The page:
By Ben Farmer, Defence Correspondent
8:00AM BST 15 Aug 2015
Former senior officers and academics have accused the Government of insulting defence experts by asking for their suggestions for the defence review, but limiting them to just a few hundred words.
The Ministry of Defence is calling for input into this summer’s StrategicDefence and Security Review (SDSR), but cutting responses to only 1,500 characters.
A Conservative think thank earlier this month warned the review risks being superficial and nothing more than “a glossy PR document”, unless given more time to analyse the threats Britain now faces.
The limit was last night labelled “disgusting” by one defence lobby group, while Labour said Government promises to consult widely were a sham.
The consultation was launched last week with an online form for those wanting to give their ideas, but strictly limiting proposals to 1,500 characters, or about 200 to 300 words.
DefenceSynergia, a lobby group including several former senior officers and academics, said the approach was “quite frankly, an insult”.
It said: “It is simply disingenuous of the Government and a slight to the intelligence of professional analysts to suggest that this patently restrictive methodology is a genuine attempt to open up SDSR 2015 to a broad base of analytical thinking.
“By any standards it must be considered an own goal and must be challenged.”
Vernon Coaker, the shadow defence secretary, said the Government’s “entire approach to the SDSR is wrong”. He said: “They promised an open process but instead have delivered a sham consultation where submissions can be no longer than 300 words. The MoD’s methodology is an insult to the wider defence community whose expertise should form the foundation of the Government’s review. The 2010 SDSR did not survive contact with reality and all the signs are that the Government will repeat the mistakes they made five years ago, leading to a further decline in Britain’s global influence.”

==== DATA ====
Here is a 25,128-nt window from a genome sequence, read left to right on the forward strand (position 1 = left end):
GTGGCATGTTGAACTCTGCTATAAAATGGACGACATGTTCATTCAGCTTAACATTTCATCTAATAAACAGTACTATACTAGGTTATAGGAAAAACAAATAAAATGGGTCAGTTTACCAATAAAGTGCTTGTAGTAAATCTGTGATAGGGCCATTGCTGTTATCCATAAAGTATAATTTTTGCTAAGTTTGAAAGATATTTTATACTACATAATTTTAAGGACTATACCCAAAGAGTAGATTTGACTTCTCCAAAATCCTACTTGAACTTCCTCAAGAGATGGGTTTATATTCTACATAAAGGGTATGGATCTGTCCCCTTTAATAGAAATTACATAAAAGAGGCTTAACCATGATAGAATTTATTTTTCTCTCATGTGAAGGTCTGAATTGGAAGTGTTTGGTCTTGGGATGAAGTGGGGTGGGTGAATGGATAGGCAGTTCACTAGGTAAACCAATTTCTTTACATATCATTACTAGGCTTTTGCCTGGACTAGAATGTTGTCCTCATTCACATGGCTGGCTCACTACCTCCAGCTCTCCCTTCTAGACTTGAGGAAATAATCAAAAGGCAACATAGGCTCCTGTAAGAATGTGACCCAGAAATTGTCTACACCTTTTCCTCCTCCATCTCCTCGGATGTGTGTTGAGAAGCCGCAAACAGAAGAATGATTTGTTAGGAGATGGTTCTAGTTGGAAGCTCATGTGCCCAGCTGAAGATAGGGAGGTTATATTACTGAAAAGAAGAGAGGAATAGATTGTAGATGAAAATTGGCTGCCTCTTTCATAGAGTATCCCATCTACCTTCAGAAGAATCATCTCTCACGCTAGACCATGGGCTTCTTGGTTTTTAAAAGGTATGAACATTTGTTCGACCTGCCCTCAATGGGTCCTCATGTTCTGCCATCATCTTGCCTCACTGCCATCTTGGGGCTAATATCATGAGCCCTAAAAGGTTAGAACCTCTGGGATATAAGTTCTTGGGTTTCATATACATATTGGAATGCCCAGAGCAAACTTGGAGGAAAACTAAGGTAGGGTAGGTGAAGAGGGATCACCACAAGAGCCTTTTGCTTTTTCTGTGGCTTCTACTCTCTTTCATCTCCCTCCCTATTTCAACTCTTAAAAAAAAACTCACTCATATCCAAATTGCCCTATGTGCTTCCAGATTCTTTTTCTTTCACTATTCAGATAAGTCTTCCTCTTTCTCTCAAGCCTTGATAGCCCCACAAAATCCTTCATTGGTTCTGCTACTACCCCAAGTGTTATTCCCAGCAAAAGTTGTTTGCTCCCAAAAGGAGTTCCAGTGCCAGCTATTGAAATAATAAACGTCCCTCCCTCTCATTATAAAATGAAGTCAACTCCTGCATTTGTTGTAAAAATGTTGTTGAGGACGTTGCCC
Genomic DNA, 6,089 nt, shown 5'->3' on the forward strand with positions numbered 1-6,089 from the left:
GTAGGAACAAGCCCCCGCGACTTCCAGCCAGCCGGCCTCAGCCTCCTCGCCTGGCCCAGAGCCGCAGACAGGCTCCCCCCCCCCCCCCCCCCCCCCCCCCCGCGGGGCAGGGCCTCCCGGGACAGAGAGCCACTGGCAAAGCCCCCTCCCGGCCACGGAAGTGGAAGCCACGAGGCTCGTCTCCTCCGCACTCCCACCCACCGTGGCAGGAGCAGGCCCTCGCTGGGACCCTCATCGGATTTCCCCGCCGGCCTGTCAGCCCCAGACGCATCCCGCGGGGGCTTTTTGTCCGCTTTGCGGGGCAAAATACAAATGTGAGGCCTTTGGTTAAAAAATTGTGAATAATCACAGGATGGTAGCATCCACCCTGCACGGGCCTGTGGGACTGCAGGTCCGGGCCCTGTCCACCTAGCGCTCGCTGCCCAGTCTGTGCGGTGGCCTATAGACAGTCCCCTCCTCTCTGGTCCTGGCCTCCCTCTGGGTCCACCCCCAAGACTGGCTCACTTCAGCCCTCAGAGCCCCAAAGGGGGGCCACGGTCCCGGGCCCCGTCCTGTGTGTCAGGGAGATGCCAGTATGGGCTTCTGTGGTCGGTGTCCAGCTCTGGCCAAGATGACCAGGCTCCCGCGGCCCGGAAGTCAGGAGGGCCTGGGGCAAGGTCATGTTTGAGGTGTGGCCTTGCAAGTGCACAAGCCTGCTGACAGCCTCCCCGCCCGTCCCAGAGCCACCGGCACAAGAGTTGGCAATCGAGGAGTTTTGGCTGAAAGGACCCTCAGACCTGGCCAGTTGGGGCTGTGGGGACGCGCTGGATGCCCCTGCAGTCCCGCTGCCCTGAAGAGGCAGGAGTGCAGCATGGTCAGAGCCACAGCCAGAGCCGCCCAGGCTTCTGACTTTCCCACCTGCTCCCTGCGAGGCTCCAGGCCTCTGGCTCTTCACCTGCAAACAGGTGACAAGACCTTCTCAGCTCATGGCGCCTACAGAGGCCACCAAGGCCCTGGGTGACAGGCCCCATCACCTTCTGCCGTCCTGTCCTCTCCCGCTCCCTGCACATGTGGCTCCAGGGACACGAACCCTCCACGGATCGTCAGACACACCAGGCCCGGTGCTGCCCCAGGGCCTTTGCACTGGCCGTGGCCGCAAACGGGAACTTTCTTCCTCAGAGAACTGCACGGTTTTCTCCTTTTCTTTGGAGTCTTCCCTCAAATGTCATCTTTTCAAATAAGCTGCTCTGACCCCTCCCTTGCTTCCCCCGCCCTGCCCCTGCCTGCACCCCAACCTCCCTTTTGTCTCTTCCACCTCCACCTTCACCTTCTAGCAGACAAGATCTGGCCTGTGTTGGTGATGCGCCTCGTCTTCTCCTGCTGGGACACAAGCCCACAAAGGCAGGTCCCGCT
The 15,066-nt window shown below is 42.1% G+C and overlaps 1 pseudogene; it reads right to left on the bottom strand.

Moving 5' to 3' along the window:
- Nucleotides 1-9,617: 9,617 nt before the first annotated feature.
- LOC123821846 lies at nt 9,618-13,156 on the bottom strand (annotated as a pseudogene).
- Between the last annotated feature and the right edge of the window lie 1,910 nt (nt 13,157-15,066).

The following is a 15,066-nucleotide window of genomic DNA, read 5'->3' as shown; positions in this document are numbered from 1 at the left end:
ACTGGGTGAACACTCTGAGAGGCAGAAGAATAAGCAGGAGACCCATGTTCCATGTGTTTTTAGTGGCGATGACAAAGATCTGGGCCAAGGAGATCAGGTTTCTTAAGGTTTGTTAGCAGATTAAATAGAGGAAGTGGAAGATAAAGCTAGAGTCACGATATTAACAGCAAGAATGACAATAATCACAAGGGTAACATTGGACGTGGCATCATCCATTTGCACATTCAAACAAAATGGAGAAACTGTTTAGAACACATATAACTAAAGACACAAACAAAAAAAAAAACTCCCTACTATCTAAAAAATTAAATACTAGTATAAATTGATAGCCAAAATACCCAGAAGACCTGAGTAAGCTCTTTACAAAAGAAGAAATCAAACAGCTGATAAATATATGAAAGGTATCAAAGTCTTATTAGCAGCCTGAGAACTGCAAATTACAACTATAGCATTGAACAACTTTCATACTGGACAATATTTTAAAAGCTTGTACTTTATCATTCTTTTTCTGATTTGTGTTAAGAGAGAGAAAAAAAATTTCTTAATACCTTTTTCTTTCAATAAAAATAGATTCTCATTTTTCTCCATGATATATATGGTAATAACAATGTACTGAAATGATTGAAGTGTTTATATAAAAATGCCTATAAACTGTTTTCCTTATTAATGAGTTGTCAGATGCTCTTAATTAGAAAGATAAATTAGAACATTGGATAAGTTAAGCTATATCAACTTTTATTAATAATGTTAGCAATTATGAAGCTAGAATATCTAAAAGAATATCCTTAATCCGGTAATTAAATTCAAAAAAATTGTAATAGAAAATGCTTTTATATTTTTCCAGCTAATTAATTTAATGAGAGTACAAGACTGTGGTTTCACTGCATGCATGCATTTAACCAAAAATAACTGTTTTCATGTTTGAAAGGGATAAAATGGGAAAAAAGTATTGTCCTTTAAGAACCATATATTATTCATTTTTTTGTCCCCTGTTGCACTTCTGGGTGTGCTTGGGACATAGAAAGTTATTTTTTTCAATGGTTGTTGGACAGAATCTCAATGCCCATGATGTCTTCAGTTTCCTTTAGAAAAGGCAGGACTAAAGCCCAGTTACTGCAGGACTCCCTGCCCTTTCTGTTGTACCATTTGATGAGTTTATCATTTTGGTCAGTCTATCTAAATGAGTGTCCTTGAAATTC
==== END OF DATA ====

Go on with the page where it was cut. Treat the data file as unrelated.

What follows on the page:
The Bow Group, a Tory think tank, earlier this month said the review should be extended into next year to give it more time and allow more collaboration with experts.
Harry Malins, who wrote the Bow Group report, said: “The value of a 300 word survey is extremely limited and I’m afraid it reflects the rushed nature of the review.”
A Government Spokesperson said: “The Government is engaging with a wide range of external experts on the upcoming SDSR, including academics, industry, think tanks and non-governmental organisations. This engagement poll is an important tool for inviting comments from the public on the full range of SDSR topics, but it is not the only way in which the Government is seeking external input.”
Naval chiefs are using the SDSR to press a call for 2,500 more sailors to man the new aircraft carriers. Meanwhile it emerged the Royal Navy will use the SDSR to call for 2,500 more sailors. Naval chiefs are arguing they will be unable to man the vast new Queen Elizabeth Class aircraft carriers without a big increase in manpower. The service is already struggling to keep up manning levels and is badly short of highly-skilled technical trades who are being headhunted by industry. The 2010 defence review cut 6,000 sailors from the Royal Navy.